The lives of both Judson Box and Erik Troelsen were changed by the events of Sept. 11, 2001. A photograph brought them together.
The pair, one a retired Town of Hempstead highway maintenance foreman, and the other a Danish engineer, met last week for the first time onstage at a Manhattan fundraiser for the National September 11 Memorial and Museum, when Box fervently thanked the man who had brought his family a measure of peace.
Troelsen, now 42 and living in Switzerland, posted photographs last fall on the museum's online archive of 9/11 images, videos and stories. One showed a firefighter in full gear striding through the Brooklyn Battery Tunnel ahead of his traffic-stalled fire truck shortly after the attacks.
When Box's wife, Helen, saw the photograph online, they found it was the only known image of Box's son Gary on the day he and 11 others from his Brooklyn firehouse lost their lives in the collapse of the World Trade Center towers.
The remains of the 37-year-old married father of two from North Bellmore were never identified.
"Just having that picture, it gives you a little peace, a piece of the puzzle, and just being able to see him on that day is beyond words," Box, 67, said yesterday in an interview from Weirsdale, Fla. where the Wantagh native moved in 2003 to breed horses.
Without finding the remains, "whether you are doing it consciously or unconsciously, you're searching," he said.
Box said he's pored over the photo with a magnifying lens, "trying to look into my son's eyes, just trying to see. One thing I can tell you, there was no fear in his eyes. He was focused on what he was doing; he was looking straight ahead going through that tunnel."
His ex-wife, Hilary Clarke, Gary's mother, lives in Colorado and also attended the fundraiser with their daughter Christine and other family members.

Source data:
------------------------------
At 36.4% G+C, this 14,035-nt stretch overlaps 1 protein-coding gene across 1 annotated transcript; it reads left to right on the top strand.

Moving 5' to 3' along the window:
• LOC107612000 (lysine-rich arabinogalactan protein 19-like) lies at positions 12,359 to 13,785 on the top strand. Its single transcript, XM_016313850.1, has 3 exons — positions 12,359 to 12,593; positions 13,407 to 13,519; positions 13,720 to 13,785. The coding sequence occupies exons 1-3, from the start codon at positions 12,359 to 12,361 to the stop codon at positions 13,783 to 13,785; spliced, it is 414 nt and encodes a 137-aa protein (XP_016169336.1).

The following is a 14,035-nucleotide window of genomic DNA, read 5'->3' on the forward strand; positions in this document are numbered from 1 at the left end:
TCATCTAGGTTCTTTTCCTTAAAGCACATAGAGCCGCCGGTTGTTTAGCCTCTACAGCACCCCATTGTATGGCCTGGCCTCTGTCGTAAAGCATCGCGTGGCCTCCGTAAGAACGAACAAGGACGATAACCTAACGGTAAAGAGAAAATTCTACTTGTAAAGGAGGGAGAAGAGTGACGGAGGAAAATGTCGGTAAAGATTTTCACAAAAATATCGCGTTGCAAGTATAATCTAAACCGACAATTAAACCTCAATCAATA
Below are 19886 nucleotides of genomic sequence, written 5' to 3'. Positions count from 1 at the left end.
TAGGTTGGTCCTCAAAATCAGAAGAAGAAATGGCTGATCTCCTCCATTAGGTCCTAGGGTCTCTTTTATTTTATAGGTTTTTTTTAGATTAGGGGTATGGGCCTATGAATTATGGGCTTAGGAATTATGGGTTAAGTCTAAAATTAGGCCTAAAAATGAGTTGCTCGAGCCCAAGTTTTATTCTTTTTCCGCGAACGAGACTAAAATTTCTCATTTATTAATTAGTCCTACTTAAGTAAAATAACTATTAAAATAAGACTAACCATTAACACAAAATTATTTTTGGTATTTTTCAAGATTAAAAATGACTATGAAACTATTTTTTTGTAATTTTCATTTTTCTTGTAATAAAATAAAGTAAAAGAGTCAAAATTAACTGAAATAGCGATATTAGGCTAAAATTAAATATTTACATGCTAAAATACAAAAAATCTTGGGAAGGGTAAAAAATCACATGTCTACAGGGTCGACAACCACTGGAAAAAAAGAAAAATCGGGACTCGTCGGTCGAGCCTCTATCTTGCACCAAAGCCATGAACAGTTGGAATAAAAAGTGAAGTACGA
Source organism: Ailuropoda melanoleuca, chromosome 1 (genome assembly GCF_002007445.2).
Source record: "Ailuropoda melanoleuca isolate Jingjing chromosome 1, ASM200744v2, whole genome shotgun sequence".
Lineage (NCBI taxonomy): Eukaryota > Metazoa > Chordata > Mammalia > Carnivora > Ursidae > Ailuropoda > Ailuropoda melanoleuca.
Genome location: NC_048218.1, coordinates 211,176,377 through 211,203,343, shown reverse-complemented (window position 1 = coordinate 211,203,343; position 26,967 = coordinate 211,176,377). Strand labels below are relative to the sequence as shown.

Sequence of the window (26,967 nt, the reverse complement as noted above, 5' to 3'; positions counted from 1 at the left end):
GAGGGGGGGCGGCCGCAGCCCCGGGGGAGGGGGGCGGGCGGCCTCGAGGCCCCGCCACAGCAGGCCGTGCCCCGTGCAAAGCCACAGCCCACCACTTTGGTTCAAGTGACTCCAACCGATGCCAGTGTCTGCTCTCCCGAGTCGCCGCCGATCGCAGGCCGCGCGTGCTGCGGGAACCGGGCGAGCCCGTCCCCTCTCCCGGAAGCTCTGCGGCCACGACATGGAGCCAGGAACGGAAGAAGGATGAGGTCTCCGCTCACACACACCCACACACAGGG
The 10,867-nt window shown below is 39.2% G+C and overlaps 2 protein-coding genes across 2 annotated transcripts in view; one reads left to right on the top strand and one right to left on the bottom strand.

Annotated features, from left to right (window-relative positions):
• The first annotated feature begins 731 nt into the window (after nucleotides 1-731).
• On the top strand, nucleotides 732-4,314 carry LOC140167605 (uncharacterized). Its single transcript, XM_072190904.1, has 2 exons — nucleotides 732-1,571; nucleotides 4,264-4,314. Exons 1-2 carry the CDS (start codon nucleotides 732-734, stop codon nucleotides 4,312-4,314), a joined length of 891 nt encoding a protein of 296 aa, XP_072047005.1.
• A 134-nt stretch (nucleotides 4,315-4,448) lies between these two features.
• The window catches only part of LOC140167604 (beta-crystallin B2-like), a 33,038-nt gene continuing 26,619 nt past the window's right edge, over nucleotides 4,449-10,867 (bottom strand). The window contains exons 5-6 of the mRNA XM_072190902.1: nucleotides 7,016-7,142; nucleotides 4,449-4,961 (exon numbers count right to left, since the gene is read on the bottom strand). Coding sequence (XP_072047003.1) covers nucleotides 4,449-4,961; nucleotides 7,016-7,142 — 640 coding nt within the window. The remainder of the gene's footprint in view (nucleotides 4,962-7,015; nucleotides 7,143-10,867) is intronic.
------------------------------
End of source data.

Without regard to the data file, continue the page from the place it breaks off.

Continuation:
Troelsen, chief technical officer for two small companies, also had a story to tell. In an interview last year, he recounted how on the evening of Sept. 10, 2001, he dined with two visiting Danish friends at Windows on the World, located high in the doomed North Tower. Troelsen learned of the events unfolding at the center while stuck in traffic in the tunnel the next day. He took the photo of the passing firefighters through the windshield of his car.
In the attacks' aftermath, he said, life's purpose became clearer. He forgot to call his then-girlfriend to say he was safe, instead calling his friend Jette, who would become his wife and mother of his two children. And he soon changed jobs.
"Suddenly you realize you either do the things that make you happy, or you do them just because you're doing them," he said.
Troelsen was rather embarrassed at the attention on stage, he said, but was happy he could give the Box family some relief. "While I don't feel I deserve any recognition, it feels nice to be part of that event."
As for 9/11 itself, he said, "It'll always be part of my life, whether I want it or not."
Box, who didn't know he'd meet Troelsen until a few hours before the fundraiser, had originally declined the invitation to speak because he's uncomfortable with public speaking.
But he changed his mind: When he was stopped at a Florida intersection to make way for a wailing fire truck, he saw it bore the same squad number as his son's unit. A museum official asked why he'd decided to accept. "I told him that story and said that my son wanted me to do it," he said. "I don't believe in coincidences." — Carol PolskyView Gary R. Box's guestbook